On my run this morning I ran until it hurt, and ran some more. I ran until I cried, and ran some more. I ran until some of my frustration and pain leeched away in tears and sweat and then I ran some more. I ran until my thoughts took on a more coherent form and ran a bit more.
I live in a small town half way between Geneva and Lausanne. I find that this geographical location also doubles up as a theological metaphor. Both Geneva and Lausanne are just less than 1 marathon’s distance away. If I trained and worked at it, I could run to either place. But why should I? Both movements, the ecumenical and the evangelical, have unique gifts to offer the whole church but also both have weaknesses and inadequacies in their theological understandings and practice of mission and evangelism. Neither have all the answers but both have significant and valuable insights. I learn from both movements.
Here’s a source of pain. At Lausanne III in Cape Town we had a series of Bible studies on Ephesians. Some of them were extremely good. We heard again about how Jesus broke down the dividing wall of hostility, in context referring to the wall between Gentiles and Jews – the great mystery of how God included the Gentiles in his plan of salvation. I wonder, however, whether the application can include – should include – the great dividing wall that some still insist on building between Geneva and Lausanne. Old stereotypes were at times reinforced in Cape Town – these hurt. Usually it is a lonely place being both evangelical and ecumenical, rather than either or.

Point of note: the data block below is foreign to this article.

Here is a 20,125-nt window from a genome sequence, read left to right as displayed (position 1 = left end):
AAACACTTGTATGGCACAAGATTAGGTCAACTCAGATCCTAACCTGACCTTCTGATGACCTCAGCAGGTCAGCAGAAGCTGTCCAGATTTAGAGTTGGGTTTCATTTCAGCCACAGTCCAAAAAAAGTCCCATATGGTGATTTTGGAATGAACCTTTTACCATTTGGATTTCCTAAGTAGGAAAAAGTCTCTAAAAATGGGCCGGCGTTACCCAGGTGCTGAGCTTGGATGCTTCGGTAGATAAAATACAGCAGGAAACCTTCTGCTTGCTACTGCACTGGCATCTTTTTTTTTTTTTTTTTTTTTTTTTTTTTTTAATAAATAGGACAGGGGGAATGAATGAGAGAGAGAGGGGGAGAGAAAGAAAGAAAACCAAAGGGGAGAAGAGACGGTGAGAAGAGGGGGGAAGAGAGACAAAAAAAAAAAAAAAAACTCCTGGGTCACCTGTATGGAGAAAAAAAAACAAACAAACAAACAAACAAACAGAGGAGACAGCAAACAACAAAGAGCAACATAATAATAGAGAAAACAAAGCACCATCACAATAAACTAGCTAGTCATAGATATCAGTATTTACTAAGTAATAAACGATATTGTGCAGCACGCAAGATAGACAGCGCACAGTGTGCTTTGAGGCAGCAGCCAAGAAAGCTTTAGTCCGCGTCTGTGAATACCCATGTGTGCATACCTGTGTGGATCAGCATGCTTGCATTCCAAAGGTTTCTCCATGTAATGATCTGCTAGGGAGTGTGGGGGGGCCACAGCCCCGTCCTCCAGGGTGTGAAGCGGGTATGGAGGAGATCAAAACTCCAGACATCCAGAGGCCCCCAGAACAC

Here’s another source of pain. We will not be able to achieve the task of world evangelization – to use Mott’s quote, the evangelization of the world in this generation – until we realise that each needs the other. The evangelicals cannot fulfill the task themselves, and neither can the ecumenicals. Together, there is a chance. Apart we have already failed. Why is this painful? At its best, it is because God wishes unity for the global church in the face of a broken and needy world. Personally, it’s because I have spent my entire working life trying to persuade people that there is a more majestic, godly, holistic vision for world evangelization, beyond the rhetoric of tribalism. And tribalism is still the dominant force. I feel like I have failed. That hurts.
And here’s the rub. I have enough arrogance to believe that training towards a marathon in either direction – making a choice to be one thing or the other – is theologically and strategically wrong. It is both Lausanne and Geneva that should move closer together. They will discover that a deep theological convergence is happening, that there is much more we agree about it terms of mission and evangelism than we disagree about. And that working together we may yet manage to glorify God in this generation by focusing all our efforts and energy and time into world evangelization.
There’s a saying in England, ‘mighty oaks from little acorns grow.’ There’s a small town half way between Lausanne and Geneva called Gland. It’s French for acorn. It’s where I ran this morning, beyond hurt and tears and towards a place of hope.
(John Baxter-Brown’s original text can be found HERE. You may leave there your comments for John.)